Battling the Self
“Evil thenceforth became my good.”
Mary Shelley, Frankenstein
When I teach the novel Frankenstein, we end up asking deeply philosophic questions: Who is the monster? What does it mean to be human? What does Victor Frankenstein owe his creation?
I need to note for movie watchers that, in the book, Victor’s creation never gets a name. He is never Frankenstein, which is part of Mary Shelley’s point. He lacks the essentials of identity with no family and no name.
Victor toils endlessly in solitude for two years to make his creature come to life, noting that he “seemed to have lost all soul or sensation but for this one pursuit.” He is blinded by his ambition so that he dabbles “among the unhallowed damps of the grave” and tortures “the living animal to animate the lifeless clay.”
When the creature comes to life, Victor rejects the creature immediately for its grotesque appearance. Having sewn together the body parts of various dead people, Victor suddenly realizes he has made a . . .what? A monster?
Well, not really.
When the creature awakens, Victor immediately runs out of the room, disgusted by how he looks and, gosh, takes a nap. Victor’s exhausted, which I get, but it’s pretty amazing to be able to sleep so deeply under the circumstances.
When Victor awakens, the creature is there holding the curtain of Victor’s bed, his eyes on Victor, who describes the scene: “His jaws opened, and he muttered some inarticulate sounds, while a grin wrinkled his cheeks.” The creature extends his hand toward Victor “seemingly to detain” him.
I’ve asked students how to stage this scene if they were to adapt it into a movie. Is the creature malevolent at this moment? Is this a wicked grin? Is the creature really trying to detain Victor because there’s that word “seemingly”? if so, to what end? Is this a horror movie scene with a vicious creature grinning at his prey ready to grab and attack? Or are those inarticulate sounds similar to what a baby makes, and is this a sort of baby reaching out toward a parent?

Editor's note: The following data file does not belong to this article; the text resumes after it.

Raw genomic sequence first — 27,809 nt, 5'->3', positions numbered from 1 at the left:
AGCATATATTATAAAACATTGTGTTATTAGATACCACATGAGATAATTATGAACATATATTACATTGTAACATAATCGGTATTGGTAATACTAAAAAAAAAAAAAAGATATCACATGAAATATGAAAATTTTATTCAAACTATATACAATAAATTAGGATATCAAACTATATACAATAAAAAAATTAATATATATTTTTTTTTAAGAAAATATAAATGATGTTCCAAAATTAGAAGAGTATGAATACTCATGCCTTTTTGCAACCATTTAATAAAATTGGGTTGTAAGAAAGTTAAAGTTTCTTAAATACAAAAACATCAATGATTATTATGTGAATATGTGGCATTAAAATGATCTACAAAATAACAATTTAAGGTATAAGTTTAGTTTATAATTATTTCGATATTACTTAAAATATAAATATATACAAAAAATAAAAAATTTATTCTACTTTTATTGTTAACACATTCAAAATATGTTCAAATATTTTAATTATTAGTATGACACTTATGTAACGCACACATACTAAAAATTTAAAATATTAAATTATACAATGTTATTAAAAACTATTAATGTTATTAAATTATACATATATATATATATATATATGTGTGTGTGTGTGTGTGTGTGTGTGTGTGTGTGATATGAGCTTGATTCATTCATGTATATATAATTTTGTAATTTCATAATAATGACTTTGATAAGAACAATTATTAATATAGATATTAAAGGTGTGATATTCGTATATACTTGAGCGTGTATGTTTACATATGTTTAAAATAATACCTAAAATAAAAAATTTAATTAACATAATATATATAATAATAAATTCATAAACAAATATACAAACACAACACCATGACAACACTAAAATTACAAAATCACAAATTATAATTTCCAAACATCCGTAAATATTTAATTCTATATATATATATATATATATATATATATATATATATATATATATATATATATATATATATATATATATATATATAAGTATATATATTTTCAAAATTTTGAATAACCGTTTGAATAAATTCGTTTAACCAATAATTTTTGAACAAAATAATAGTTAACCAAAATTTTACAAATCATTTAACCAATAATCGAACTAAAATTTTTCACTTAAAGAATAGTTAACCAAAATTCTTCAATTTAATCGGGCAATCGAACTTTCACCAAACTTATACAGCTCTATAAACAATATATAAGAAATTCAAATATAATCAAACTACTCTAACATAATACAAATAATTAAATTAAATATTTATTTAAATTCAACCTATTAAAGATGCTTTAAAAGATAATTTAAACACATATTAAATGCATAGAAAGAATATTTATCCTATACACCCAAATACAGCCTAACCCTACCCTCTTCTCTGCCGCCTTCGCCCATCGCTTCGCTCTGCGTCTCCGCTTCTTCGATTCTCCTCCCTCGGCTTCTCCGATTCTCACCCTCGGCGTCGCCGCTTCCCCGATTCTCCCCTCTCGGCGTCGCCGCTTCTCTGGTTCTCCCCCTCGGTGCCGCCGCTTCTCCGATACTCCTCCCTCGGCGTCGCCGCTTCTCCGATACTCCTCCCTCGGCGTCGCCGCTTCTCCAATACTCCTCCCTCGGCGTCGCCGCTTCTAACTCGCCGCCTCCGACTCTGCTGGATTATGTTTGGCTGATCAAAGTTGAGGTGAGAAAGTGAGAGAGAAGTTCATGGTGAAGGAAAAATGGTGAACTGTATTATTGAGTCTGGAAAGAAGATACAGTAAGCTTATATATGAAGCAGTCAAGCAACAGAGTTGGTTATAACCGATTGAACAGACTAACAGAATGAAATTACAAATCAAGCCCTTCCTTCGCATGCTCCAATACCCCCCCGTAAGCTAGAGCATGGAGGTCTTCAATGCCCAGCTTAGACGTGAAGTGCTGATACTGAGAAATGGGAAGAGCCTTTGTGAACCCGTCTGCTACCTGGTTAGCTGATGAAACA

According to the creature, it’s the latter as he describes himself after Victor immediately abandoned him. “I was benevolent; my soul glowed with love and humanity.”
That changes, though, after the creature is repeatedly rejected because of his appearance. People flee from or attack him upon seeing the creature. His appearance arouses shrieking, fainting, stone throwing, and being shot at after rescuing a drowning child among other things.
Eventually, after one final heartbreaking rejection, the creature explains “from that moment I declared everlasting war against the species.”
But isn’t he part of the species? The creature is made of human parts, and it’s clear that he is, at heart (even if that heart once belonged to someone else) human.
Studies repeatedly have shown, for example, that prisoners in the most extreme solitary confinement with no human contact develop severe mental health problems. Reading, radio, and television are no substitute for human contact.
The same is true for the creature, who yearns above all for acceptance of some kind, any kind, hence his request to Victor to make him a companion, someone as horrible to look upon as himself.
But is this what the creature really needs?
What he needs, truly, is empathy, and it need not come from another science experiment. Like all humans, the creature needs to feel understood, like he is not the only one on the planet to be experiencing what he is feeling.
This is where deep listening comes in. As part of the Eightfold Path, we have Right Speech, which means much more than saying the right thing. We all need to feel heard, even this fictional creature created by Victor Frankenstein created by Mary Shelley.
Thich Nhat Hanh explains that “The roots of a lasting relationship are mindfulness, deep listening and loving speech, and a strong community to support you.”
The creature lacks all of the above and tells Victor, “I am malicious, because I am miserable.”
His misery is curable, and the cure is not another “monster” like himself but empathy. He needs to feel heard, understood, and, yes, seen. We all do.
Or maybe, as a fun Youtube video shows, he needs a puppy. Same thing.